2014-2015 Catalog 
    Jun 22, 2024  
2014-2015 Catalog [ARCHIVED CATALOG]

Electrical Engineering Technology - Electrical Engineering Technology Concentration, A.A.S.

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Electrical Engineering Technology

Associate of Applied Science (A.A.S.)
Contact Information:
Program Office 615-353-3475, electric.tech@nscc.edu, Program Site

The Electrical Engineering Technology A.A.S. degree is accredited by the Association of Technology, Management, and Applied Engineering (ATMAE) including Automated Control Systems, Electrical, and Electronic concentrations.

The Electrical Engineering Technology program is a comprehensive program with various options. This program offers three concentrations: Electrical Engineering Technology, Electronic Engineering Technology, and Automated Control Systems (offered only at the Cookeville campus). See information below for specifics for each option.


The A.A.S. degree is designed to prepare a student for employment upon graduation. Some universities, at their discretion, accept some technical courses for transfer. A student who plans to transfer to a university should consult his/her advisor and the receiving university about transfer and articulation policies. Failure to do so could result in loss of transfer credits.

Degree Requirement

Students earning the A.A.S. degree in Electrical Engineering Technology must complete a minimum of 12 semester hours of technical course work at Nashville State.

Electrical Engineering Technology Concentration

Associate of Applied Science (A.A.S.)

The Electrical Engineering Technology concentration emphasizes both theory and practical applications in applied electrical engineering technology. Graduates have a diversified understanding of modern methods and insight in comprehending new and future developments. Applied mathematics, science, and liberal arts courses support comprehensive electrical technology studies. Laboratory experiments coordinate with classroom theory to provide practical hands-on learning. Students analyze industrial, commercial, and utility electrical power systems and study electrical and automated control systems with application to processing and manufacturing industries.

Graduates are typically employed as electrical engineering technicians - working with engineering teams; planning, specifying, purchasing, installing, testing, operating, and maintaining electrical systems, equipment, and controls in such important activities as: industrial plant engineering; manufacturing methods and quality assurance; automatic control of complex industrial processes; electrical facilities in building construction; operation and maintenance of electrical and associated equipment; electrical design and specifications and drawing development in professional consulting engineering activities; and electrical power company systems and equipment.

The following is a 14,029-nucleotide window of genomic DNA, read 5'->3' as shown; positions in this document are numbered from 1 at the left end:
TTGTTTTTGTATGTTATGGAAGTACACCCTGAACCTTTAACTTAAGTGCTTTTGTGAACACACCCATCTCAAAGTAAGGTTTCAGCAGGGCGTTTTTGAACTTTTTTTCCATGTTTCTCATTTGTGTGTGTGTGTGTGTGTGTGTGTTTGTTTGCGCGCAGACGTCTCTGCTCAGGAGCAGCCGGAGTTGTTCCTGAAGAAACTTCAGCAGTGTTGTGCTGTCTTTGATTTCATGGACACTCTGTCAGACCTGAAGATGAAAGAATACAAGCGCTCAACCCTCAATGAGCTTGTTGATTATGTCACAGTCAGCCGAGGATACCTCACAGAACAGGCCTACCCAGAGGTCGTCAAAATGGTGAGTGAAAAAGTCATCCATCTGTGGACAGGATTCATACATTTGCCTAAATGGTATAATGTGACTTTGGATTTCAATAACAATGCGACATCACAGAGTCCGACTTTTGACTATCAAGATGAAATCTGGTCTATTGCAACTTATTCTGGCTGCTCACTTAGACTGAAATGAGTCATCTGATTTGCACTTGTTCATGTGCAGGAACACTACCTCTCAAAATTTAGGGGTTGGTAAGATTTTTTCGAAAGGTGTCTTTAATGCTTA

Program Outcomes

  • Demonstrate the knowledge and ability to apply circuit analysis and design, computer technology, analog and digital electronics, and electrical and electronic principles to install, test, and maintain systems;
  • Demonstrate the ability to effectively communicate using oral, written, and graphical skills;
  • Function on teams demonstrating leadership, individual ability, and team skills;
  • Exhibit a commitment to quality and dependability; and
  • Differentiate, analyze, and construct DC and AC circuits.

Concentration Outcomes

  • Examine and demonstrate the application of discrete devices, digital, and analog circuits;
  • Understand and apply proper techniques for analyzing and producing drawings;
  • Create original and modify existing PLC programs;
  • Assemble and wire transformers and rotating machinery; and
  • Demonstrate knowledge of industrial electrical hardware, codes, and various electrical/electronic systems.

Career Opportunities

  • Electrical Engineering Technician
  • Electrical Power Companies
  • Maintenance of electrical systems and equipment
  • Industrial Process Control


Course Requirements

Recommended Full-Time Schedule


Additional course requirements: The Tennessee Board of Regents requires that students demonstrate the appropriate skill levels before enrolling in college-level courses. ACT/SAT scores, COMPASS test scores, or other relevant information determines whether a student needs to enroll in Learning Support courses in reading, writing, and/or math. After completing the required Learning Support course(s), a student may enroll in college-level courses.

Cooperative work experience can be an important addition to a student’s formal classroom work. Co-op courses may substitute for technical courses with the prior approval of the Program Coordinator. The Career Services Office will provide the correct course numbers.


* This course is part of the general education core.



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